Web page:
Council rejects bonds to connect water wells

The Liberty Hill City Council said no Tuesday to a proposal to issue $2.28 million in revenue bonds that would have allowed the city to connect two new water wells, make improvements to the water system’s infrastructure, and refinance two higher interest loans incurred by the Liberty Hill Water Supply Corp.

The bonds, which would have been re-paid over 20 years with revenue generated by the water system, carried interest rates of 1 to 4.85 percent.

Explaining that they did not have enough time to study the paperwork before Tuesday’s special called meeting, Council members Lisa Kirk, Byron Tippie and Mike Crane voted no after an extensive presentation by city staff, financial and engineering consultants. Council members Jack Harkrider and Charles Canady voted yes. Mayor Michele “Mike” Murphy, who can not vote except to break a tie, said she supported the proposal.

It was the City Manager’s second attempt in as many weeks to find low-interest financing to connect two water wells, which will be constructed using county grant funds.

Two weeks ago, the Council took no action on the preferred choice of funding – certificate of obligation bonds – after a petition containing the confirmed signatures of 51 city voters protested the move.

On Tuesday, the City’s financial consultant, Chris Lane, said blocking the option of using certificates of obligation cost taxpayers $82,000  or $4,000 per year over 20 years in that the revenue bonds carried a slightly higher interest rate.

Mayor Murphy went a step further, adding  the fees of professional consultants, attorneys and engineers who spent time securing the first rates and then started from scratch to create a second proposal for revenue bonds. Those additional fees brought the total closer to $120,000, she said.

Jamie Williamson, owner of The Leader newspaper, filed the petition three hours before the Council was scheduled to take action Nov. 21 on the certificate of obligation bonds. By law, if the Council decided to pursue the certificates of obligation over the objections of the petitioners, it would have to put the item on the ballot in the May 2012 municipal election.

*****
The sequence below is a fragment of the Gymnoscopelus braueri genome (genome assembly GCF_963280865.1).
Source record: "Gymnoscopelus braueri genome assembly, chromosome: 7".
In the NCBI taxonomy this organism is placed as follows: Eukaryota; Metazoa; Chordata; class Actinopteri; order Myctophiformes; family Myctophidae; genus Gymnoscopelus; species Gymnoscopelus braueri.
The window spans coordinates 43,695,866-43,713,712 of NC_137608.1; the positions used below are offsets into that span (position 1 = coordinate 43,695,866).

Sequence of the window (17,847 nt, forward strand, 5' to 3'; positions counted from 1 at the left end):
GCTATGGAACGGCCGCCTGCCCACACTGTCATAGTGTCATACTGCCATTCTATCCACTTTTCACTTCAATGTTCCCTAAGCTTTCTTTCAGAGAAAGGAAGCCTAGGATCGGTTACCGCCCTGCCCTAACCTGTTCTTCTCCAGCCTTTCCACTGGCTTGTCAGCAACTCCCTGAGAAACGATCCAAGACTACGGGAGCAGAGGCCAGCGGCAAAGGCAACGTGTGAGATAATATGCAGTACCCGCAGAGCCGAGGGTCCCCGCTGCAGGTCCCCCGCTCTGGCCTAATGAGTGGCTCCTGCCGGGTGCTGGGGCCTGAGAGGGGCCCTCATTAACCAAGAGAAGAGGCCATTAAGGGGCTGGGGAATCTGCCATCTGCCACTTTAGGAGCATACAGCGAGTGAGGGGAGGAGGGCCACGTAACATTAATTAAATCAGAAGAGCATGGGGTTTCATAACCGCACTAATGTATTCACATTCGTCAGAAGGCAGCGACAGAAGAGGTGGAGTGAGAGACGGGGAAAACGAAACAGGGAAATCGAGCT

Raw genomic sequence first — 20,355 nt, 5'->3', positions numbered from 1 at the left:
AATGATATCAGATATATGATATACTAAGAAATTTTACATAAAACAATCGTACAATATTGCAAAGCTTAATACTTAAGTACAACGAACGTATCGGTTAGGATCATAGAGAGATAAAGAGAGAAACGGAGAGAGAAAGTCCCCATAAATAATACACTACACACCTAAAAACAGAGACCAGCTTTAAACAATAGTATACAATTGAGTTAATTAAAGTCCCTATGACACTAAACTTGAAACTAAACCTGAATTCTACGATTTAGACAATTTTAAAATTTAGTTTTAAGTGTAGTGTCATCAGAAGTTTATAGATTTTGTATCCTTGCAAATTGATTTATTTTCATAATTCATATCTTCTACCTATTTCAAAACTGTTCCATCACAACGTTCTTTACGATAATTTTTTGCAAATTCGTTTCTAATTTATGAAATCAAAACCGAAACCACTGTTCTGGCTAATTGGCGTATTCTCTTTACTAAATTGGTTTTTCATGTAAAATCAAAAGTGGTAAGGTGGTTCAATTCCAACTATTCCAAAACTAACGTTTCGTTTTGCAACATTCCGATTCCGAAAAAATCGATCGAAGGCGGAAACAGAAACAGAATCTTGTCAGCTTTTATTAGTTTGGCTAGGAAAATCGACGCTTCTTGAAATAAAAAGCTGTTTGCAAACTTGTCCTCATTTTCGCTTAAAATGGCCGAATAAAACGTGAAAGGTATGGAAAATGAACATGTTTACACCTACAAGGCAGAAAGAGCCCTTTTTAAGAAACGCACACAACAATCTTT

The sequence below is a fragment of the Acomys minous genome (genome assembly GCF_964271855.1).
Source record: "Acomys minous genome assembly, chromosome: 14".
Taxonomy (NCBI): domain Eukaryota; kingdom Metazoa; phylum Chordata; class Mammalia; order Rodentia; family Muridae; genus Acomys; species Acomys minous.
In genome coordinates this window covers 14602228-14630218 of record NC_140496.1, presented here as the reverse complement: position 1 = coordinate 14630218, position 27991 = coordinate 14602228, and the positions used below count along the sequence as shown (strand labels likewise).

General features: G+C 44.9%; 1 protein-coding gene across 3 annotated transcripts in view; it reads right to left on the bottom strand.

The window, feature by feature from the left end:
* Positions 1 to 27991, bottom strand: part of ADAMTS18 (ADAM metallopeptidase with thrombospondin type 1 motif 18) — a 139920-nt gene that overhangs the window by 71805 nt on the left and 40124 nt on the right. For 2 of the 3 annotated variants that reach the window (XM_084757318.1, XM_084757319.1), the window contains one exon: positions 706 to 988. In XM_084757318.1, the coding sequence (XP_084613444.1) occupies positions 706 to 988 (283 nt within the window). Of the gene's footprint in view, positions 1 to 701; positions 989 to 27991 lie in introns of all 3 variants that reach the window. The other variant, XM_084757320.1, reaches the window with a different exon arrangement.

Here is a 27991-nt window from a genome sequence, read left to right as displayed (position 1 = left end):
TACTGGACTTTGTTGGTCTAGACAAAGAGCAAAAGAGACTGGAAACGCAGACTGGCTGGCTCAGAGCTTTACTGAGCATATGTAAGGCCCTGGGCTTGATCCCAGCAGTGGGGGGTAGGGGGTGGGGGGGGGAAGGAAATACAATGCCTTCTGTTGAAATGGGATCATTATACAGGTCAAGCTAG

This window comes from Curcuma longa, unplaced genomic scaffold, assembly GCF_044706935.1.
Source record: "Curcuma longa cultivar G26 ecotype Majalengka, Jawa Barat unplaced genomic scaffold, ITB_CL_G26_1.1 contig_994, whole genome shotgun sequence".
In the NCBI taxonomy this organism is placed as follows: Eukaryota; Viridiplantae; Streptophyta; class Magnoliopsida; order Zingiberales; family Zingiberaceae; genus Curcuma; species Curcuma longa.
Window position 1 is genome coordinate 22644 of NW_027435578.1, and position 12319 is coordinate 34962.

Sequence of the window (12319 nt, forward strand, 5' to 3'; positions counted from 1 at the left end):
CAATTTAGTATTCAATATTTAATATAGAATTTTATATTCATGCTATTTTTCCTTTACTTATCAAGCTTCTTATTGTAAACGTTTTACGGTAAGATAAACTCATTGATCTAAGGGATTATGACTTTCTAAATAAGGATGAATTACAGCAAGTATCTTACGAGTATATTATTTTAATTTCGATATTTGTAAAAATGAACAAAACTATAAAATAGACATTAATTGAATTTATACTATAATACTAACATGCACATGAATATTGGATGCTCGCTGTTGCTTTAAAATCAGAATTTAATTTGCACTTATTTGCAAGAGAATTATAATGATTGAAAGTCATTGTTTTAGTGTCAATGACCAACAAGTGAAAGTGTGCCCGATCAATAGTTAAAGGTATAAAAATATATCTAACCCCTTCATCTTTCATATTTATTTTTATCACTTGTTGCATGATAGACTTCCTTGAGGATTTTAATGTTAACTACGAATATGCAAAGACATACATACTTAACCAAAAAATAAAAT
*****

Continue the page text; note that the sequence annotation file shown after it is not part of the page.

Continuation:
De La Rosa said Council members received the proposed revenue bond ordinance Monday afternoon. Typically, they receive their packets 72 hours prior to a meeting. He said the City did not receive the information from consultants until Monday.

“My problem with this is that there have been a lot of things expressed here tonight. I can’t comprehend everything and make a vote for it. I need to pray over it and make sense of it,” said Mrs. Kirk. “I’m sorry if what we did wasn’t the best thing.”

Crane was the first to voice opposition to the proposal.

“We’re skimming over this fast, and we’re talking about $2.28 million that someone will have to pay,” he said. “We’ve put a lot of burden on the city in the last two months. Yes, we will be giving up free money (grants for well construction), but we will be incurring debt.

“We’ve already raised taxes and now we’re raising water and sewer rates. We’re going to run everybody off. The population will dwindle and businesses will leave,” Crane said. “I have been uncomfortable with this from the get go.”

“All along the agreement was to use water revenue to pay the debt,” said Ms. Lane.

Councilman Jack Harkrider said updating the water system and owning the wastewater treatment plant puts the city in control of the utilities and open the door to future development.

“We will see a lot more businesses coming in here,” he said. “These people want city services. We can constantly kick the can down the road, but when we pay later, it will cost a lot more,” he said.

“You guys are trying to talk me into something I’m not sure about yet,” said Crane. “We need to try to work on getting out of debt instead of incurring more.”